Why Marketers Who ‘Get Into The Mind Of Customers’ Are Doomed

Why Marketers Who ‘Get Into The Mind Of Customers’ Are Doomed

Anna Russell is a director at Polynomial, a Sydney-based analytics and strategy consultancy. In this opinion piece she argues that brands and marketers who try and ‘think’ like their customers will only muck things up…

B&T Magazine
Posted by B&T Magazine

Social data analysis seems to offer a gold-plated way of ensuring the voice of the customer feeds into product development. However it may not always be such a good idea. A 2012 PWC study of over 1200 CEOs across 60 countries found that two-thirds of business leaders believed that incorporating the ‘voice of the customer’ in management decision-making is critical to business performance.

But a study led by Professor Johannes Hattula from Imperial College of London earlier this year has rather set the cat amongst the pigeons. In a set of four quantitative experiments, Professor Hattula and his colleagues challenged the idea that ‘think like the fish… be the fish…’ is the key to effective management decision making.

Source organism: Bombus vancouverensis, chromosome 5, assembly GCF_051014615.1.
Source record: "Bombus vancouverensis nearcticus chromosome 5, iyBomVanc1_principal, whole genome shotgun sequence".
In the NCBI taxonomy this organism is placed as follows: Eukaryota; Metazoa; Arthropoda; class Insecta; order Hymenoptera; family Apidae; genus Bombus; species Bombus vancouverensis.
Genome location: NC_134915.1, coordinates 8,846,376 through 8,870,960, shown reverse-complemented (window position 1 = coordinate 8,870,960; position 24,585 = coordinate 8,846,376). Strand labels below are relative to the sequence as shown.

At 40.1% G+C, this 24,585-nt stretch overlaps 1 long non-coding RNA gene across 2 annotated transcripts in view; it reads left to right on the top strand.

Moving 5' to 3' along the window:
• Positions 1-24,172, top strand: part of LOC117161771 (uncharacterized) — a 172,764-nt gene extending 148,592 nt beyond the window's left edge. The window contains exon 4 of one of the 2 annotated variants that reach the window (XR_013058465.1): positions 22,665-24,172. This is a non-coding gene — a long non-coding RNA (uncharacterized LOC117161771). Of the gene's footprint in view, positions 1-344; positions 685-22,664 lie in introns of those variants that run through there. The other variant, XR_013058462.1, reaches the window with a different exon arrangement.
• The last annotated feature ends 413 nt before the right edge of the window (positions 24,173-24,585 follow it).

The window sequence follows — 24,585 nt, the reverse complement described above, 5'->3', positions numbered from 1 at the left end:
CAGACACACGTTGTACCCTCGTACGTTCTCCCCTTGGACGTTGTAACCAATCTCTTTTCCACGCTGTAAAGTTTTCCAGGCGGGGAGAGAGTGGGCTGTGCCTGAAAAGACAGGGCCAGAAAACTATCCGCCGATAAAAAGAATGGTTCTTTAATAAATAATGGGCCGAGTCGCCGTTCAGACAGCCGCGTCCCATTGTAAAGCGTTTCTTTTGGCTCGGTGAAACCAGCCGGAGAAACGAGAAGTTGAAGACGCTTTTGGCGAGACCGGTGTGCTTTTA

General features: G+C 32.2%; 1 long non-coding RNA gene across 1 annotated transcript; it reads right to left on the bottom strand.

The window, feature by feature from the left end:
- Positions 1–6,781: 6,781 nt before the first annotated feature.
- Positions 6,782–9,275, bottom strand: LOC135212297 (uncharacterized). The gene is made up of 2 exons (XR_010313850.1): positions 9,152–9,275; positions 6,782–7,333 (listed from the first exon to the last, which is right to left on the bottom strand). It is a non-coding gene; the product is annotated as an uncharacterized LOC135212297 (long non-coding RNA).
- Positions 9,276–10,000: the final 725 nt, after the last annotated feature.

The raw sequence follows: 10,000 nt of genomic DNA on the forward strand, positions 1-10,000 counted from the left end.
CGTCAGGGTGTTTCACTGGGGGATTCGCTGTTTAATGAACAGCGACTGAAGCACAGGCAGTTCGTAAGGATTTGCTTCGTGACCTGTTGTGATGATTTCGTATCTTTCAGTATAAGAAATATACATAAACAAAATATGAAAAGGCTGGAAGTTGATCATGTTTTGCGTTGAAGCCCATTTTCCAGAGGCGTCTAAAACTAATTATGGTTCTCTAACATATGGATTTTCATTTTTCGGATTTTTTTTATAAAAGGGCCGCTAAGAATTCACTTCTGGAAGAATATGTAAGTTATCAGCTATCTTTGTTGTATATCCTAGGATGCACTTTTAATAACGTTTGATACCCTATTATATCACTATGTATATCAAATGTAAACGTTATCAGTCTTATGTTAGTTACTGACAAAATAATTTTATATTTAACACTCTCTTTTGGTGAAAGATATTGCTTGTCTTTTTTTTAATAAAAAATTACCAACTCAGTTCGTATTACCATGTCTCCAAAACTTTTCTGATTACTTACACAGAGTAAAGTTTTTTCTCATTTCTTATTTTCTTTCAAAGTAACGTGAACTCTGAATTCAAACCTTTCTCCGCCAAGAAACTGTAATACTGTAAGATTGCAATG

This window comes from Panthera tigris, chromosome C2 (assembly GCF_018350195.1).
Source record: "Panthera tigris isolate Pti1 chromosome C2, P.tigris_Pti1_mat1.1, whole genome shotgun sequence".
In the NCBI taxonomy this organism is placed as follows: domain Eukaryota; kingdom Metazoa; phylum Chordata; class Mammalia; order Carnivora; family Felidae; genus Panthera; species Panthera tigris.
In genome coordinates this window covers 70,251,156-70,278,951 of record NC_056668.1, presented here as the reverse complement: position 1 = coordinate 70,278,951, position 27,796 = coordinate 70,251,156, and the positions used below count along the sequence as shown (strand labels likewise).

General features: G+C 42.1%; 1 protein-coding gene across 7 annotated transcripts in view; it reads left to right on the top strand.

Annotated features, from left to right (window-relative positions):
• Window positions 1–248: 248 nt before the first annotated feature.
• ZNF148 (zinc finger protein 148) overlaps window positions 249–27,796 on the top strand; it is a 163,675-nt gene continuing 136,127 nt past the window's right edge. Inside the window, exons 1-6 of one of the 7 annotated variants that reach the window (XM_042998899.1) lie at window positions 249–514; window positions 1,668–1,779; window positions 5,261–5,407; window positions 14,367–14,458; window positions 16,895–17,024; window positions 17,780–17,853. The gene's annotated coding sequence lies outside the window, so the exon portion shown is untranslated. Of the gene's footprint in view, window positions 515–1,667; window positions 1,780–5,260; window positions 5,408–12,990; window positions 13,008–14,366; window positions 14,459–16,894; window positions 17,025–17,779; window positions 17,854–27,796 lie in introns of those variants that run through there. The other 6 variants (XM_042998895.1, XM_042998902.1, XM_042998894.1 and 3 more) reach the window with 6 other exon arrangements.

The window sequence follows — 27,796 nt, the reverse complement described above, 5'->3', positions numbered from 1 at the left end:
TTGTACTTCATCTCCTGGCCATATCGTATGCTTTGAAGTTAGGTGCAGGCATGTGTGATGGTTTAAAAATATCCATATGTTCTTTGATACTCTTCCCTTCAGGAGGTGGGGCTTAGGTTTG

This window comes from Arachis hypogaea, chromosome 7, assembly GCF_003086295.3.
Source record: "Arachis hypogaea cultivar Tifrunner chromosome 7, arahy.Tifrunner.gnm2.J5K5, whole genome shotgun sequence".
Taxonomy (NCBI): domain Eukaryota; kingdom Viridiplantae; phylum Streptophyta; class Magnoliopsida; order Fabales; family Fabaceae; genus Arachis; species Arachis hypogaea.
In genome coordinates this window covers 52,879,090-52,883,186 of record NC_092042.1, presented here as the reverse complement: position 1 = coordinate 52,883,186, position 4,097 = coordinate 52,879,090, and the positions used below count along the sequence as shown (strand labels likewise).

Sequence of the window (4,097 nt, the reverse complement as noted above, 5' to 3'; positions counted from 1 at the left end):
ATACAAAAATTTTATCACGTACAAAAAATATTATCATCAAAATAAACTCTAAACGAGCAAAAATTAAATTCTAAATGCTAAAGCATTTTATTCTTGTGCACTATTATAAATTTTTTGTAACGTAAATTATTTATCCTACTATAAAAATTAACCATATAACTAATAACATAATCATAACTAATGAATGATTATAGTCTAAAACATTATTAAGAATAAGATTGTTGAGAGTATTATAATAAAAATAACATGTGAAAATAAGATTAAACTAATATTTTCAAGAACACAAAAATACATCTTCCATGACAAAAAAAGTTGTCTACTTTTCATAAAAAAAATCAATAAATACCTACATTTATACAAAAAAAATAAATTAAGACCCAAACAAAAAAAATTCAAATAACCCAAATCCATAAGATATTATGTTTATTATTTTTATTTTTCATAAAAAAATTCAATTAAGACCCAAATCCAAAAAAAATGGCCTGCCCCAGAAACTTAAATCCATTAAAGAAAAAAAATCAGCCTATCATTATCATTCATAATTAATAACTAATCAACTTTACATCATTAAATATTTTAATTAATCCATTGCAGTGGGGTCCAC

Which conventional wisdom suggests higher empathy should mean more accurate predictions of consumer preferences, it may not.

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For instance three-quarters of participants in the study were convinced that putting themselves into the customer’s shoes would make them less susceptible to projecting their own preferences onto customer decisions. The results of the research revealed precisely the opposite.

As reported at the time, “Across a range of experiments in which managers were challenged to get into the mind of the consumer under various scenarios, Professor Hattula and his colleagues found that, irrespective of whether they were discussing product features or celebrity endorsement, trying to empathise with the customer ‘activated managers’ own consumer identities and thus their personal consumption preferences.'”

The bottom line: The more the study’s participants tried to get into the mind of the customer, the more their egos got in the way.

This article originally appeared on B&T’s sister site www.which-50.com